Brian Sump: From Average to Amazing
In the inaugural July 2012 issue of Ratchet+Wrench, Brian Sump told writer Bryce Evans in his story, “Driven to be the Best”: I’m a competitive person, a really competitive person. Everything I do, I want to be the best that I can.
We call that champion mindset, and it’s characterized by a dogged determination to achieve the goals purposed within the heart and mind. Sump’s story in Volume 1, Issue 1 read like the manifesto of a man destined to attack the auto industry with the same vigor that earned him a scholarship to the Colorado School of Mines—a top engineering school in Golden, Colorado—and that eventually a landed him a five-year professional football career in the AFL and the NFL (Chargers and Rams, if you’re curious).
Sump’s confidence and determination—and his love of German cars—got him into the auto industry, first as an employee with Avalon Motorsports and eventually as its owner in 2007 when, using “a bit of savings and just a $15,000 loan," he purchased the company. By 2015, Sump purchased a second shop, Urban Auto Care, which today has four locations in metro Denver.
Ten years after his first interview with Ratchet+Wrench, Sump’s drive, thought leadership, and enthusiasm continues to influence the automotive repair industry. In this story, written in an “in my own words” format, Sump guides shop owners on how to level their shops up from average to amazing.
I followed a passion for German cars. When we started Avalon Motorsports, we sold performance parts for German cars, so we stayed in that vein. We were already well versed in German import brands and the fact that we knew the performance aspect of it made a natural segue into service and repair.
I wouldn't say a passion for a certain vehicle make can lead you to success (we already had an existing marketplace set up), [but] I believe there's a case for specialization when you can become an expert and the go-to source for certain makes and models. You can build a market.
On Premium Positioning
We try to be careful with what we promise. We under-promise and over-deliver. We stand behind what we say we're going to do. So we don't do a lot of discount marketing at Avalon Motorsports, but we do some offers for low-entry marketing at Urban Autocare.
If you're going to get clients to come in, you’ve got to figure out ways to do that. One way is through reputation and word-of-mouth and not offering discounts. Then there's lowering the barrier financially to [provide an] opportunity to work with your company. We give people a chance to work with us at a very low commitment.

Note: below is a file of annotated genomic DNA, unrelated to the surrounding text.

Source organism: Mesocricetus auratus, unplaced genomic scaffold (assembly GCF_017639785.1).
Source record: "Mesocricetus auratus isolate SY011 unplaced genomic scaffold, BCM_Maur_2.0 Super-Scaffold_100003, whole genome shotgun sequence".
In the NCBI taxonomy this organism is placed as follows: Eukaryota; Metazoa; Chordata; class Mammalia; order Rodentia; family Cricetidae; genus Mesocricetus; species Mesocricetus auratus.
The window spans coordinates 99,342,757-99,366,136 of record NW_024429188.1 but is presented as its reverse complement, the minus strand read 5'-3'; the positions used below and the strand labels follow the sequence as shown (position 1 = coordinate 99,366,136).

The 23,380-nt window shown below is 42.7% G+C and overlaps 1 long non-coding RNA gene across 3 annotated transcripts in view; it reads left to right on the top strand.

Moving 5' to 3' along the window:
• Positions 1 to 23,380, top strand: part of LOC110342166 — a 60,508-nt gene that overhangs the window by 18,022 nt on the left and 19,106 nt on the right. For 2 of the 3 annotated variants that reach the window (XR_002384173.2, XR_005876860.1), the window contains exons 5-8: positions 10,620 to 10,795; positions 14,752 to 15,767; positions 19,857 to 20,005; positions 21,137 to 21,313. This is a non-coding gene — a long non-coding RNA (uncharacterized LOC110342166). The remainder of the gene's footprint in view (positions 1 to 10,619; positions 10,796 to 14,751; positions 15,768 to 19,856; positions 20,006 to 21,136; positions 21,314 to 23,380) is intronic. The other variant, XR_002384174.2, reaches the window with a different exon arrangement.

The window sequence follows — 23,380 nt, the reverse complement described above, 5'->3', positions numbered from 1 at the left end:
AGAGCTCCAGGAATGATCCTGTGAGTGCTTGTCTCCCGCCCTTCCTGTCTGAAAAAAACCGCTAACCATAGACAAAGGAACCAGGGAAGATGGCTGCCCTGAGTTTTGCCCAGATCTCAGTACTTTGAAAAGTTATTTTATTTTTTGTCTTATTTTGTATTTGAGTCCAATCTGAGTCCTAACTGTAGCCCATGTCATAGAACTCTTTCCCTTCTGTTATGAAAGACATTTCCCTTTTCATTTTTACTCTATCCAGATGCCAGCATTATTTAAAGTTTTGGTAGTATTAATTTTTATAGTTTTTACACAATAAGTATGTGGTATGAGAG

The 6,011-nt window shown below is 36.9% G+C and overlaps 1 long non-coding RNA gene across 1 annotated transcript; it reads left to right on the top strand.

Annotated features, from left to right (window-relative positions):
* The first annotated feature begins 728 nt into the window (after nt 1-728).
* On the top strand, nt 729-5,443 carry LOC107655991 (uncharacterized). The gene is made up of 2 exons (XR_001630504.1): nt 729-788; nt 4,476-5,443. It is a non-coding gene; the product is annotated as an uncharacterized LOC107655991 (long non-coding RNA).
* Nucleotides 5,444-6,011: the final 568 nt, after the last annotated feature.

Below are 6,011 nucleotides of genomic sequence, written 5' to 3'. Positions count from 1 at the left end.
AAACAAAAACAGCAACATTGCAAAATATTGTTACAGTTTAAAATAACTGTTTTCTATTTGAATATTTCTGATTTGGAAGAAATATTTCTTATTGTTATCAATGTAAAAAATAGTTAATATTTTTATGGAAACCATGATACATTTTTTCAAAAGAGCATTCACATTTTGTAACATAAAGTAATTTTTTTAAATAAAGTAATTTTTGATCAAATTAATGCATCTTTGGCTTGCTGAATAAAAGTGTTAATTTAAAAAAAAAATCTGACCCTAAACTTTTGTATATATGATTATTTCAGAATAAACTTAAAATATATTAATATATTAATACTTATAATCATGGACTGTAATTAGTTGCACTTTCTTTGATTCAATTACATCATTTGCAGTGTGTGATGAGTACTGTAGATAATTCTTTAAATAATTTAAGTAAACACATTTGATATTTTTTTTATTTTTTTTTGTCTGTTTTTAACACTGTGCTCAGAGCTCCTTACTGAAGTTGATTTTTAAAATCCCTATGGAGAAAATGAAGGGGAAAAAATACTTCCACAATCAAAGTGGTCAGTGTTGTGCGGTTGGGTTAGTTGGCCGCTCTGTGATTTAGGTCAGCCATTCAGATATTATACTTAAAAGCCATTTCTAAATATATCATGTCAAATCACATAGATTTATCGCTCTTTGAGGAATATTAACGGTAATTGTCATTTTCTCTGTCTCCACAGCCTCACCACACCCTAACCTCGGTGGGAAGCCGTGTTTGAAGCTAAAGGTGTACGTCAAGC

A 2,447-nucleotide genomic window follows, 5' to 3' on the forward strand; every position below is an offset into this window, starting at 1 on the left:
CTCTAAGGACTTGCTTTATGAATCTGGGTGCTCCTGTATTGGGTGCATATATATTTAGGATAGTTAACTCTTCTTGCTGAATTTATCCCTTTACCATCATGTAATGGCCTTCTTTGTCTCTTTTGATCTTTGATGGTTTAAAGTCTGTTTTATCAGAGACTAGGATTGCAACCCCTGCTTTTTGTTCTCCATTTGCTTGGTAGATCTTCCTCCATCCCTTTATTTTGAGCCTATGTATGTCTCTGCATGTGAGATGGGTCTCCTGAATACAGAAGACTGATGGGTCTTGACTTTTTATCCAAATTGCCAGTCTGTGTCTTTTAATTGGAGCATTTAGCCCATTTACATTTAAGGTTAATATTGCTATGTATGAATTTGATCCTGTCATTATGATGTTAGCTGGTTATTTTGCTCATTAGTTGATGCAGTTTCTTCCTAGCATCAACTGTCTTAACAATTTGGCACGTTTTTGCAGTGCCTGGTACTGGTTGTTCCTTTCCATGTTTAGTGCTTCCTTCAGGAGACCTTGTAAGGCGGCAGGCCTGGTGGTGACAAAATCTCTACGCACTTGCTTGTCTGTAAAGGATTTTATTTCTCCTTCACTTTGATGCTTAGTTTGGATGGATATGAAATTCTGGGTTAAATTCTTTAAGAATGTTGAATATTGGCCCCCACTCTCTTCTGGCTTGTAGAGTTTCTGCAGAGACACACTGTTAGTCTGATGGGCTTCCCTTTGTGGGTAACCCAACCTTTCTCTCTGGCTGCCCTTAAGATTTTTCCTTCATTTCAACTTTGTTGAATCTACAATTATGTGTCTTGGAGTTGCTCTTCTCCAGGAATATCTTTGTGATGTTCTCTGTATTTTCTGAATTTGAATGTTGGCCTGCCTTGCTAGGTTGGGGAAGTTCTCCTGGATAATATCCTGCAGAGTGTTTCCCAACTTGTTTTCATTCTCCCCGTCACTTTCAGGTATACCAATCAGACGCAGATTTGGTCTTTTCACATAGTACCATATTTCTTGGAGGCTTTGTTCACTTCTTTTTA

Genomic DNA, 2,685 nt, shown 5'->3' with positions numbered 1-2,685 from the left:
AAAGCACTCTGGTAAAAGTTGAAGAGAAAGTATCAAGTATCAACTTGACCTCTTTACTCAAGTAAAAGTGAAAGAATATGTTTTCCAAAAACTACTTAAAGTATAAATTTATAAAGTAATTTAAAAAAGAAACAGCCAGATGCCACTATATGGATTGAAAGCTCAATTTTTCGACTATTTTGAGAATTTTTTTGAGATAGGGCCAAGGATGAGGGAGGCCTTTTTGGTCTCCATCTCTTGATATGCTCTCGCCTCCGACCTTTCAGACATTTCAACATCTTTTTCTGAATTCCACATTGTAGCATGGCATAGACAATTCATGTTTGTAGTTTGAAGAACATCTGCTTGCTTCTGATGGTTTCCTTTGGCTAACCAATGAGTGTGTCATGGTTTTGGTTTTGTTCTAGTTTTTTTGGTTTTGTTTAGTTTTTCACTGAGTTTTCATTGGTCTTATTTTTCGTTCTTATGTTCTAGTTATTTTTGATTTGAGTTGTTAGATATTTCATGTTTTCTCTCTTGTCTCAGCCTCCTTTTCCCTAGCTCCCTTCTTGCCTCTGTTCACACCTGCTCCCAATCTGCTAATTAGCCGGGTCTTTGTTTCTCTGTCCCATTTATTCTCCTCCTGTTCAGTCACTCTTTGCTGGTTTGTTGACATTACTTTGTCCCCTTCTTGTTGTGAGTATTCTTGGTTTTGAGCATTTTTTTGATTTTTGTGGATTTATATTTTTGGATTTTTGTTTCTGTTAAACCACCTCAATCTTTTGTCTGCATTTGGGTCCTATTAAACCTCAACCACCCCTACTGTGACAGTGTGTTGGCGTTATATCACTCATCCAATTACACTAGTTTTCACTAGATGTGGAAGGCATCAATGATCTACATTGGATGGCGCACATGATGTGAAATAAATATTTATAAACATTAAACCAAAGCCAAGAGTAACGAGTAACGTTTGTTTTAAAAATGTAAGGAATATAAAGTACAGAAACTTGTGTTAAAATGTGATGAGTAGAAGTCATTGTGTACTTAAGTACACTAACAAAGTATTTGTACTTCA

If you're going to ramp up your brand quickly, then you're probably going to need to do some kind of discount marketing. If you're going to ramp up a high-quality, stable brand over time and not use discounts, you've got to provide value and make people feel excited to tell other people about you.
On Creating Shop Culture
Every company has a culture. Some are good, some are bad. The way I describe culture is how do [customers] feel when they're inside your business? How do your team members feel? We define ours by three Ps: people, process, profit. We prioritize it that way to make sure we get the right people.
Don’t tolerate mediocrity and bad attitudes. It's hard because there's a lack of skilled labor, so you almost feel like you have to deal with it. But you’ve got to draw a line in the sand and say, ‘We will not tolerate that—period.’ It’s going to hurt for a while, but the more you bring in the right people, and the more you keep the right people, you build and get bigger with the right people. It becomes a workplace where people feel uplifted; they feel developed, important, loved, and cared for, and are always going to treat your clients better.
[You can build culture by] having career advancement; removing glass ceilings; doing a lot of fun activities and sponsoring activities, whether it's 5k runs, golf tournaments, company barbecues and picnics, and fun Christmas parties. We do a bunch of different things. It breaks up the monotony.
“The reason we exist is to create an uplifting environment—the opposite of being let down.”
On Meeting Personal Needs
We’re passionate about developing our team members personally and professionally so, if they have a time of crisis, we can shine in that time. We're going to stand out to hopefully breed loyalty. [That starts by] having authentic relationships and friendships.
We had a team member who had somebody intrude into their apartment while they were there and threaten them with a weapon. They had no heat. You can't perform in that environment. So we got them out of there, gave them residence for a few days, and help them get into a new apartment.